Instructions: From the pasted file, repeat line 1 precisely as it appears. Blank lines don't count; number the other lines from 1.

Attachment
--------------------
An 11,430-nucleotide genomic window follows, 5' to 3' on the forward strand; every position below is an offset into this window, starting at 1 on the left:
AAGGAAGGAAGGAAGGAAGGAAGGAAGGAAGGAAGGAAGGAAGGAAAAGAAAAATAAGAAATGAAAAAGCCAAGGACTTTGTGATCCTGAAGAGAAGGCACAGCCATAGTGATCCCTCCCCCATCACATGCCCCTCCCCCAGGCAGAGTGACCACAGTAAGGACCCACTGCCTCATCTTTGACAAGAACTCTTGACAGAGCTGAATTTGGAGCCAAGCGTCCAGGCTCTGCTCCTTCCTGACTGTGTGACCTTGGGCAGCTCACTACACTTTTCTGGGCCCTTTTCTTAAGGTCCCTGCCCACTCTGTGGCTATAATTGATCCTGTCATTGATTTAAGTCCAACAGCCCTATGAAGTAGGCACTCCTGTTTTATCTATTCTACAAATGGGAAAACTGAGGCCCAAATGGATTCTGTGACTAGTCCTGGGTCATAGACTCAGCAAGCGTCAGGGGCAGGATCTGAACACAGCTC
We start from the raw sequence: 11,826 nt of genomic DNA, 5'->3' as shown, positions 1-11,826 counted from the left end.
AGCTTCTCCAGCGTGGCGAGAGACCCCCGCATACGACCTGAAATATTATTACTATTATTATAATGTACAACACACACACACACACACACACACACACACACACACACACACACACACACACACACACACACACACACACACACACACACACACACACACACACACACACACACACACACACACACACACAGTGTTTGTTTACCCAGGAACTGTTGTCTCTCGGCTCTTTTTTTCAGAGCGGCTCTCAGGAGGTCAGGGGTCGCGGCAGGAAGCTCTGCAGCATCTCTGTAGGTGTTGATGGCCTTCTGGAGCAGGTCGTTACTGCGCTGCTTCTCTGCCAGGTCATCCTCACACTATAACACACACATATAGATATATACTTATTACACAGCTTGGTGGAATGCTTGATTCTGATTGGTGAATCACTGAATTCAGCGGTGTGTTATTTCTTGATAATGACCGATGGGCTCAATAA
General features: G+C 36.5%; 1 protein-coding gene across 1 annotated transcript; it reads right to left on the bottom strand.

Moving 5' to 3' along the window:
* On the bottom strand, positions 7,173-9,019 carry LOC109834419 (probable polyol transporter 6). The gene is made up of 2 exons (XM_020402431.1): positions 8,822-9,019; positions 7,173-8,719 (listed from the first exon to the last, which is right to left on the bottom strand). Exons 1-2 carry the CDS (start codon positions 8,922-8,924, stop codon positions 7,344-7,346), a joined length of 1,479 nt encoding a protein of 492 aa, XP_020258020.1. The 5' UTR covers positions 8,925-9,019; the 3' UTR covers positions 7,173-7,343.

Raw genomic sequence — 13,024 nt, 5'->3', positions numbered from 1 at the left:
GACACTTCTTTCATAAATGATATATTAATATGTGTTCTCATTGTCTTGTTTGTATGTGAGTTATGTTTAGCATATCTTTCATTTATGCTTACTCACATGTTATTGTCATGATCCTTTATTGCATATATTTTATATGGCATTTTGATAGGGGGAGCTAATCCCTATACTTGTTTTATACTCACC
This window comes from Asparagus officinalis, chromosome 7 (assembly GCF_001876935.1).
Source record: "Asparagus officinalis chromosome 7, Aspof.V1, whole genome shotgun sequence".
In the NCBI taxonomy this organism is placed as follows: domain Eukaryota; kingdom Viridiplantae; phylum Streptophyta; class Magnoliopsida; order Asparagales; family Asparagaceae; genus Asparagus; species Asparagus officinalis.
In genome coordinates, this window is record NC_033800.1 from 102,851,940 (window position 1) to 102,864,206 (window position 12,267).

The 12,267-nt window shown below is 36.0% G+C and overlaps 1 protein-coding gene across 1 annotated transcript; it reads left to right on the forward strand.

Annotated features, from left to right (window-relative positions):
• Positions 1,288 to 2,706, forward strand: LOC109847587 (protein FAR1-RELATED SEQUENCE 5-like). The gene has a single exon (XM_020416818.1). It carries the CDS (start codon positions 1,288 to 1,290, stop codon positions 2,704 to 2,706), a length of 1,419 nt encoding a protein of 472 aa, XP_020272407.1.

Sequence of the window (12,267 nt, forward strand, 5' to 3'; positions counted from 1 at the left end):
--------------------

An 11,430-nucleotide genomic window follows, 5' to 3' on the forward strand; every position below is an offset into this window, starting at 1 on the left: